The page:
HONG KONG — Lenovo Group Ltd., the world's second biggest personal computer maker, said Thursday that quarterly profit grew by more than half but warned hard drive costs would remain high amid a global shortage.
The company said it's confident of closing in on the top spot in PC sales as it reported strong sales growth across all major markets even as it focuses more attention on the burgeoning smartphone and mobile Internet market.
Net income rose to $153 million, or 1.46 cents per share, in the October-December period, which is the company's third fiscal quarter. That's up 54 percent from the same period the year before.
Sales jumped 44 percent to a record $8.4 billion as its share of the global personal computer market hit a high of 14 percent.
Lenovo posted 30 percent sales growth in China, which accounts for about two-fifths of total sales. Sales in Africa, Latin America and other emerging markets rose 13 percent.
Strongest growth came in developed markets including Western Europe and North America, where sales zoomed up 81 percent. They were helped partly by new a joint venture with NEC Corp. in Japan and the purchase of Germany's Medion AG, a maker of multimedia products and consumer electronics. Both deals were completed in July.
The company, which is based in Beijing and has U.S. headquarters in Raleigh, North Carolina, said market share in China, the world's biggest PC market, hit a high of 35.3 percent.
Lenovo, which acquired IBM Corp.'s PC unit in 2005, overtook Dell Inc. in the third quarter of 2011 to become the second-largest PC vendor by shipments worldwide, according to both International Data Corp. and Gartner.
"We are closing the gap with No. 1," held by rival Hewlett-Packard Co., said Chairman Yang Yuanqing.
Gross profit margins dipped in the quarter because of higher prices for hard disk drives. Flooding in Thailand last year shut down production at a swath of hard drive factories, crimping global supply.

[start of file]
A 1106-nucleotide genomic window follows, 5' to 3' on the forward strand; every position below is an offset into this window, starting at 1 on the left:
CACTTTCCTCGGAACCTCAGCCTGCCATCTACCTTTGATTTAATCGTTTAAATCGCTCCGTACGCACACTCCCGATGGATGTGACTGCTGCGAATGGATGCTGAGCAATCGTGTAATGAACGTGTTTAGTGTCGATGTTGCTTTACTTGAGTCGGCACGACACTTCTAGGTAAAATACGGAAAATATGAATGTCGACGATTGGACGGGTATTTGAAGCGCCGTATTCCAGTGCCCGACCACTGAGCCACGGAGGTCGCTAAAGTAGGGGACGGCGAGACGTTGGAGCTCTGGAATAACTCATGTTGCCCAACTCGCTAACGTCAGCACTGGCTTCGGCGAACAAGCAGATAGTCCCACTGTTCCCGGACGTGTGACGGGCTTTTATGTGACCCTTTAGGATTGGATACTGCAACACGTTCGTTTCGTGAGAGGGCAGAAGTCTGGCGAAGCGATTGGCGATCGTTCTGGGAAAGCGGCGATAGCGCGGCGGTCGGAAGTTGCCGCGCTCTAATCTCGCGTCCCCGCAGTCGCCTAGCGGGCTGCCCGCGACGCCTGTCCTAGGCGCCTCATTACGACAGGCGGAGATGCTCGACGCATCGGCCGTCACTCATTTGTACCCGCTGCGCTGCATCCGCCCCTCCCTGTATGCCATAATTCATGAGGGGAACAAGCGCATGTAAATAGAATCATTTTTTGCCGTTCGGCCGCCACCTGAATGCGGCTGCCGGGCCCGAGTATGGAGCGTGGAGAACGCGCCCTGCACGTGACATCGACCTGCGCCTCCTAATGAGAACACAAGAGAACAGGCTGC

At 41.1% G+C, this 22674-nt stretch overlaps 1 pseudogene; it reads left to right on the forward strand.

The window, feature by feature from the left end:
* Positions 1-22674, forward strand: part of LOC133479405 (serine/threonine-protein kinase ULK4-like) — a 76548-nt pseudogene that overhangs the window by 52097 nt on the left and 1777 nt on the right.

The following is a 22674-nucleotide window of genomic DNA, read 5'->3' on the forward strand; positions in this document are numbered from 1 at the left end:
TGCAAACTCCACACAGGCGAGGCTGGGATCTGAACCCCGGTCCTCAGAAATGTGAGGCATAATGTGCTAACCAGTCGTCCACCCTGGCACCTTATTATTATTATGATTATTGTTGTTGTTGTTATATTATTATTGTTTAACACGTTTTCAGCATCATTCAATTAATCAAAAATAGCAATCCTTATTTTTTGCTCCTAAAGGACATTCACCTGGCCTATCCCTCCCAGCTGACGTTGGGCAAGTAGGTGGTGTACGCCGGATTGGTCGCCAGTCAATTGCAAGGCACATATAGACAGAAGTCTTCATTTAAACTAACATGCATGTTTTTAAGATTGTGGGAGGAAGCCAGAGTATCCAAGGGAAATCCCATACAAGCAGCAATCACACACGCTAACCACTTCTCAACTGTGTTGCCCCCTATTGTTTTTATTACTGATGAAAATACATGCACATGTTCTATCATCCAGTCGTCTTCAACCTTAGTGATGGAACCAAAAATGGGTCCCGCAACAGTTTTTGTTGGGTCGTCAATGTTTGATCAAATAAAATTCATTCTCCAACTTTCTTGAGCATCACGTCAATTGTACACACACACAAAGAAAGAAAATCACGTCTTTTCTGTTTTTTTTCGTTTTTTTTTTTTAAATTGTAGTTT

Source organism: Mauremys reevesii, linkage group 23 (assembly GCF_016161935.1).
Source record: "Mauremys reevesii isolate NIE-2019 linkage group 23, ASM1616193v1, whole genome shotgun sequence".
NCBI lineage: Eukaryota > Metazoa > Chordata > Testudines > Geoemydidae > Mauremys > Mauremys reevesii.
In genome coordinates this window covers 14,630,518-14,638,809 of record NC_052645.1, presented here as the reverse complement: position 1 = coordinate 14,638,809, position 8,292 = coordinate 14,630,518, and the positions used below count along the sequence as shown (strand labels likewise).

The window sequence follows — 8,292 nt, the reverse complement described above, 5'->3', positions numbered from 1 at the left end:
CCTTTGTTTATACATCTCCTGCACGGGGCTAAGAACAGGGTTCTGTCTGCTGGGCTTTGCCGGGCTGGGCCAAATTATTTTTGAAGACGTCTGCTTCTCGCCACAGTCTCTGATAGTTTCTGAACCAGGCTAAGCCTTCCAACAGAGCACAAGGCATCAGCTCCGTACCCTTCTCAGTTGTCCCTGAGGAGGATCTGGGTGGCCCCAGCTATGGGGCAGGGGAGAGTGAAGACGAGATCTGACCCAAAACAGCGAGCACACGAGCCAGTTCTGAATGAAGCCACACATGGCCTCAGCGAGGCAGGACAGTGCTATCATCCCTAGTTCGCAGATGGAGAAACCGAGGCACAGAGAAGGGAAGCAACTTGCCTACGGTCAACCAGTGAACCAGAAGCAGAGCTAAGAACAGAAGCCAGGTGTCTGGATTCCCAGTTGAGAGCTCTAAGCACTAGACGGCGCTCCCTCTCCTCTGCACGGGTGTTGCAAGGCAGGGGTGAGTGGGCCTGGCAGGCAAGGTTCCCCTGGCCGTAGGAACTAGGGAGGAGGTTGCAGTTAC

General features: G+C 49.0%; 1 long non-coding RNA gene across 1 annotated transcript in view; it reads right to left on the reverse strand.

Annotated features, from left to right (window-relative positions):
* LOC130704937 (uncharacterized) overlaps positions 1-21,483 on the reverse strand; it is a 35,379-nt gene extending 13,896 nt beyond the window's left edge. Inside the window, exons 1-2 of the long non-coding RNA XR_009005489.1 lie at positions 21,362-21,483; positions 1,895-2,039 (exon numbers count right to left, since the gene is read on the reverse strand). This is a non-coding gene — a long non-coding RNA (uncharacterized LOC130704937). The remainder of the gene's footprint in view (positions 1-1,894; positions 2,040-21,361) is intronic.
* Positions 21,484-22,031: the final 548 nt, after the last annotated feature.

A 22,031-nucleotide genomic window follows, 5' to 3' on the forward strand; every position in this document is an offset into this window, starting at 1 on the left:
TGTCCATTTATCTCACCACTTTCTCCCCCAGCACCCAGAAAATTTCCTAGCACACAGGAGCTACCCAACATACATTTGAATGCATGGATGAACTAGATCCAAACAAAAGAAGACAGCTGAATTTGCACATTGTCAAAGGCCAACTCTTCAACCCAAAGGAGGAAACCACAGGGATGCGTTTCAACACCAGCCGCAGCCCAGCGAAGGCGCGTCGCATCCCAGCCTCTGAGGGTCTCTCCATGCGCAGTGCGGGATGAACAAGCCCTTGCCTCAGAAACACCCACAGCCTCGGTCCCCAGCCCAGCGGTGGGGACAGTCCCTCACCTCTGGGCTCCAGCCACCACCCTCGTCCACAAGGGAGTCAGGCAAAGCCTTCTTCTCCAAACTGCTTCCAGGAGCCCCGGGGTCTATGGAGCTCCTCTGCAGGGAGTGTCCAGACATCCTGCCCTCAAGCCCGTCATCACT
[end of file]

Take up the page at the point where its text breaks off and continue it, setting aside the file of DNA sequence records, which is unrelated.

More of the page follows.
The shortage is adding about $5-$10 to the cost of each hard drive, Yang said.
Chief Financial Officer Wong Waiming said the impact of the floods on hard drive production will "likely continue to affect global PC supply" into the next quarter and hard drive costs "will continue to stay high in the short term."
Worldwide, Lenovo's PC shipments rose 37 percent even as the global personal computer industry struggled. But Yang signaled that the company is starting to look past that market.
"We are already thinking ahead and preparing for the next steps past the traditional PC," he said.
Lenovo entered the wireless Internet market in 2010 and has launched smartphones and Web-linked tablet computers to compete with Apple Inc., South Korea's Samsung Electronics Corp. and Taiwan's HTC Corp.
Yang said a "smart" or Web-connected TV running on the Android operating system will be launched in China in April. He said the company aims to partner with many "third parties" to provide content for the TV.
Separately, executives rejected accusations by Taiwan-based rival Acer Inc. that its former chief executive Gianfranco Lanci breached a noncompete clause when he left Acer last year and went to work for Lenovo. Acer is suing Lanci.
Yang said the company would not comment on the lawsuit filed in Italy except to say that Lanci's hiring "meets all legal requirements."
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